20 JAN 2016 / FERMENT

Make your own yoghurt in six easy steps

Fermenting your own food is officially back in vogue!

Have you tried making your own creamy, Greek yoghurt? One of nature’s natural superfoods, yoghurt is teeming in healthy probiotics that assist in the balance of good gut bacteria. With science now confirming the benefits of fermented products, yoghurt has found its place in the recent fermenting revolution.

Yoghurt making is a craft that dates back to the third millennium B.C, when Anatolian goatherds used to ferment the milk from their herd to preserve it for later consumption. Indeed “yoghurt” is a noun derived from the Turkish verb which means to thicken or coagulate.

The practice spread throughout India and Iran long before being introduced to western culture.

There are a number of ways to make great Greek yoghurt however this is my method, which doesn't require any fancy equipment or a yoghurt maker!

You will need:

  • A good quality, store bought, probiotic yoghurt to act as a starter.**
  • A litre of full fat milk.
  • One litre air tight mason jar (Ensure the jar and lid are thouroughly sterilized) 


  • Put a tablespoon of yoghurt into your mason jar. (Allow it to reach room temperature while you complete the next steps)
  • Bring a litre of milk slowly to just short of the boil (frothy but not bubbling over).
  • Take the milk off the heat and allow to cool to a level that you don’t burn your finger when you test the milk (very scientific!).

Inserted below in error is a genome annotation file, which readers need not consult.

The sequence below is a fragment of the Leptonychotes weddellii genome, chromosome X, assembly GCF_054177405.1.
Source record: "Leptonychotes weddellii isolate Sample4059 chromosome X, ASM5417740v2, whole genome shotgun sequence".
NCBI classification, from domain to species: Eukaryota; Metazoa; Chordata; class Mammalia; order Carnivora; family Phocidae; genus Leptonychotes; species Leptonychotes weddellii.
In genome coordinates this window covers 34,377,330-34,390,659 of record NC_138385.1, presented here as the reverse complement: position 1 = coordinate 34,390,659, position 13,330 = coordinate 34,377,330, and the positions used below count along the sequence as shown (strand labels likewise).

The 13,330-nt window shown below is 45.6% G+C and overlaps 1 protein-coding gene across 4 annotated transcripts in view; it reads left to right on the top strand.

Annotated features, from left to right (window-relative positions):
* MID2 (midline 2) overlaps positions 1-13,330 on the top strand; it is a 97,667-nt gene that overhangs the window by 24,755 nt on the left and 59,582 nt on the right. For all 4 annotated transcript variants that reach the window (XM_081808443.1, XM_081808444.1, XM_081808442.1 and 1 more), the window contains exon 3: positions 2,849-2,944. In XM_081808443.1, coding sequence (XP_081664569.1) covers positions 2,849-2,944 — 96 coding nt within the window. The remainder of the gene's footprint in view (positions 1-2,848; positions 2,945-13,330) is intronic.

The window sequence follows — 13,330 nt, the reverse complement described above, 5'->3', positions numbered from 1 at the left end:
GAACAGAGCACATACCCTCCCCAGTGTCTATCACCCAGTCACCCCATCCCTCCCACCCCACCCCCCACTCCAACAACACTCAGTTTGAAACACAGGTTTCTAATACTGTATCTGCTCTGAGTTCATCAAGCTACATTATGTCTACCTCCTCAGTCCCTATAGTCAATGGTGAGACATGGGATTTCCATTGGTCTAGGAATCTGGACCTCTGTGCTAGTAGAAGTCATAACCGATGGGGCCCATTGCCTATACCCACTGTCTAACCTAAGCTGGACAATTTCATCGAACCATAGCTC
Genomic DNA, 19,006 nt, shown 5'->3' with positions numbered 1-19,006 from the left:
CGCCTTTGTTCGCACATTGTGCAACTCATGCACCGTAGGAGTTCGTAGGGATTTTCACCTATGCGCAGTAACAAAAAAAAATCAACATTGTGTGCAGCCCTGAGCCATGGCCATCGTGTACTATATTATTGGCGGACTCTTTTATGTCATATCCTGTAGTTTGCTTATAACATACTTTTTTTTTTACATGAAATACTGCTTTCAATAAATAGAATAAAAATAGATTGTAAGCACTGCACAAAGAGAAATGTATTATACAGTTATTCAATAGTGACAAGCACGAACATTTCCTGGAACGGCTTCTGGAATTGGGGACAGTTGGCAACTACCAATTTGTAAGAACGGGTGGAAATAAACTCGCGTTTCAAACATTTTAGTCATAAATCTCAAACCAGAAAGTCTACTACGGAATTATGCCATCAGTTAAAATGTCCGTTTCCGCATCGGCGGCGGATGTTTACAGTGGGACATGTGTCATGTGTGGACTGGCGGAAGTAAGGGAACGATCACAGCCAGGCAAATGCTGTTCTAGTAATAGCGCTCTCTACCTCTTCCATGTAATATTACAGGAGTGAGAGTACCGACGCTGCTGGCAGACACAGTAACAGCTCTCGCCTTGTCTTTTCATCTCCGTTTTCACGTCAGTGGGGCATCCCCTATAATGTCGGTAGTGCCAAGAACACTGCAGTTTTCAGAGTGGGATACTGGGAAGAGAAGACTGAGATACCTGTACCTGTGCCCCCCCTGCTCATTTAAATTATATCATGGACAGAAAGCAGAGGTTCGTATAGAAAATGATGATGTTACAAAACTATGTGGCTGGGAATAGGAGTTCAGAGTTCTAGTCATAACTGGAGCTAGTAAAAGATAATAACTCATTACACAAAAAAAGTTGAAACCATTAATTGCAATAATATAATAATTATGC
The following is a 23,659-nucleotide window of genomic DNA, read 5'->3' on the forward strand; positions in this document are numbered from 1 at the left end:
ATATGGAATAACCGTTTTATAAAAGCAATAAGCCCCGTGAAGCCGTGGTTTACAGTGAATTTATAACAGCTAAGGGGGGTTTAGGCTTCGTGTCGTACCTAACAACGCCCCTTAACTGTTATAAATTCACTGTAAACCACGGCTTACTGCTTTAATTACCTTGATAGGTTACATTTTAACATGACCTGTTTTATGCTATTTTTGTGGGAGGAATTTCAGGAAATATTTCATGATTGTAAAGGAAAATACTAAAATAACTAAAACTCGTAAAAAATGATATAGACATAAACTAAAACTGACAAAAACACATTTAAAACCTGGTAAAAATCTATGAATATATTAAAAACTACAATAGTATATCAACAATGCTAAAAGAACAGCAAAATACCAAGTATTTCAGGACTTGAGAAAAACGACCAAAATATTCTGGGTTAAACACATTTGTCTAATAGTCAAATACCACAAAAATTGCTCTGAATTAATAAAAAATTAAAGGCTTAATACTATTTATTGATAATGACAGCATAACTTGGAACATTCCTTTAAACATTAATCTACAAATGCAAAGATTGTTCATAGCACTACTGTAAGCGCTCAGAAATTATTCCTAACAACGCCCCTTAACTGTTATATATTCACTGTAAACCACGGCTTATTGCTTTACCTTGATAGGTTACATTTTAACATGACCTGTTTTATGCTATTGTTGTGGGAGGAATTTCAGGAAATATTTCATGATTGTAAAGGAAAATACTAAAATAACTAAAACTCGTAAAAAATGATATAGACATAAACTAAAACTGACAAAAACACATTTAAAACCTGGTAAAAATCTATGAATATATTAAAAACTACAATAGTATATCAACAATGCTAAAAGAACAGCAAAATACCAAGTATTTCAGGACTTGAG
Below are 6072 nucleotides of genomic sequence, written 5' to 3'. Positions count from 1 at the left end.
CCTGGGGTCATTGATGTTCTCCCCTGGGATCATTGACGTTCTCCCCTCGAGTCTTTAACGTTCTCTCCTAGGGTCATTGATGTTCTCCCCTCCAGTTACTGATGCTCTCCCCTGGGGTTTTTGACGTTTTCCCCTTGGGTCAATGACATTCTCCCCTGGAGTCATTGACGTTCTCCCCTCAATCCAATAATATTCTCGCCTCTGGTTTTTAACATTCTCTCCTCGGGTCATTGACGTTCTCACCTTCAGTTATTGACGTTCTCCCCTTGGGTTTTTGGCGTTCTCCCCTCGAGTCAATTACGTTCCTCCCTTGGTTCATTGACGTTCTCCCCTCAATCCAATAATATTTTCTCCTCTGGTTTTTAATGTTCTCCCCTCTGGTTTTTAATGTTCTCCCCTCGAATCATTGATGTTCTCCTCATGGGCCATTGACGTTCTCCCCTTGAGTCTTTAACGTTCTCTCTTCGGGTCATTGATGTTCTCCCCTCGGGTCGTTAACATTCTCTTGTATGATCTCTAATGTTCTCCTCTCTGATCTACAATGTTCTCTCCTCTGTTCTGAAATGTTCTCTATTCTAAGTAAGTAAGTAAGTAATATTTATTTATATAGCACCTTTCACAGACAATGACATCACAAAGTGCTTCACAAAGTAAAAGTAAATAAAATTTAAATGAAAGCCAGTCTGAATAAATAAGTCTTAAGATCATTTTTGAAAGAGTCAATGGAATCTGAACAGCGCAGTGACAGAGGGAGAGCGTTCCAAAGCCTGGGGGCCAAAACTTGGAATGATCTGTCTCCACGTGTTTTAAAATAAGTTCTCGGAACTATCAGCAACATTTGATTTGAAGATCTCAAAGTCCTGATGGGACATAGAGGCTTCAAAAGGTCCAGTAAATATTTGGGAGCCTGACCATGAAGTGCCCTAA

• Add milk slowly to the container with yoghurt, stirring all the time to “introduce” the milk to the culture. (Another scientific term!) Tighten the lid on your jar immediately.
  • Wrap the jar with a few kitchen towels to ensure the heat is retained and leave in a warm place for 6-12hrs. In summer, you can leave this on your kitchen bench for the day.
  • If you prefer your yoghurt thick (and to give it that Greek yoghurt finish) strain it through muslin or a clean chux cloth to remove the whey.

The result? Tasty, healthy and versatile Greek yoghurt. One your grandmother would have been proud to serve.

* The resting temperature is very important to ensure the fermentation process continues. It's best for the jar to rest at around 40 degrees. 

**Many of the commercially available yoghurts have added sugars, flavourings and colourings to make them palatable. Your starter needs to be a qood quality, plain, full fat organic yoghurt with live cultures. Check the ingredients list for live and active cultures and ensure there are as little 'additives' as possible.

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